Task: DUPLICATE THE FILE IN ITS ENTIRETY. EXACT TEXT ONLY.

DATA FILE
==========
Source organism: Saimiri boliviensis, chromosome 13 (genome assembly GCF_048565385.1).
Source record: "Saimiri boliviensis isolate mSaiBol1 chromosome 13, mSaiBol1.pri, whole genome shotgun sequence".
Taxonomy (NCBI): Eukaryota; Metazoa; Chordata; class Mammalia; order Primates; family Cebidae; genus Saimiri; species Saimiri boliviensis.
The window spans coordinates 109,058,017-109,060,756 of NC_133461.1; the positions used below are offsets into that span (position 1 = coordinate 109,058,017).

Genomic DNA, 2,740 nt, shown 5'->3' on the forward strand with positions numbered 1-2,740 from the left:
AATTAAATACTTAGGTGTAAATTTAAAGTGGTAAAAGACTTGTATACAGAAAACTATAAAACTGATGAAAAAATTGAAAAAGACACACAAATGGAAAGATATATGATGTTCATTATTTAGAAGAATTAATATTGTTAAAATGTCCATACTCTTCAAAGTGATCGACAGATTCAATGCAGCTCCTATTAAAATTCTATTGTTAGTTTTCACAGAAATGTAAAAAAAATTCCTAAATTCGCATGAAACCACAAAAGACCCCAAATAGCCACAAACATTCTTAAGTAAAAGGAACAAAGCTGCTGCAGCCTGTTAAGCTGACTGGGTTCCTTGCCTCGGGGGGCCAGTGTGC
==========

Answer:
Source organism: Saimiri boliviensis, chromosome 13 (genome assembly GCF_048565385.1).
Source record: "Saimiri boliviensis isolate mSaiBol1 chromosome 13, mSaiBol1.pri, whole genome shotgun sequence".
Taxonomy (NCBI): Eukaryota; Metazoa; Chordata; class Mammalia; order Primates; family Cebidae; genus Saimiri; species Saimiri boliviensis.
The window spans coordinates 109,058,017-109,060,756 of NC_133461.1; the positions used below are offsets into that span (position 1 = coordinate 109,058,017).

Genomic DNA, 2,740 nt, shown 5'->3' on the forward strand with positions numbered 1-2,740 from the left:
AATTAAATACTTAGGTGTAAATTTAAAGTGGTAAAAGACTTGTATACAGAAAACTATAAAACTGATGAAAAAATTGAAAAAGACACACAAATGGAAAGATATATGATGTTCATTATTTAGAAGAATTAATATTGTTAAAATGTCCATACTCTTCAAAGTGATCGACAGATTCAATGCAGCTCCTATTAAAATTCTATTGTTAGTTTTCACAGAAATGTAAAAAAAATTCCTAAATTCGCATGAAACCACAAAAGACCCCAAATAGCCACAAACATTCTTAAGTAAAAGGAACAAAGCTGCTGCAGCCTGTTAAGCTGACTGGGTTCCTTGCCTCGGGGGGCCAGTGTGC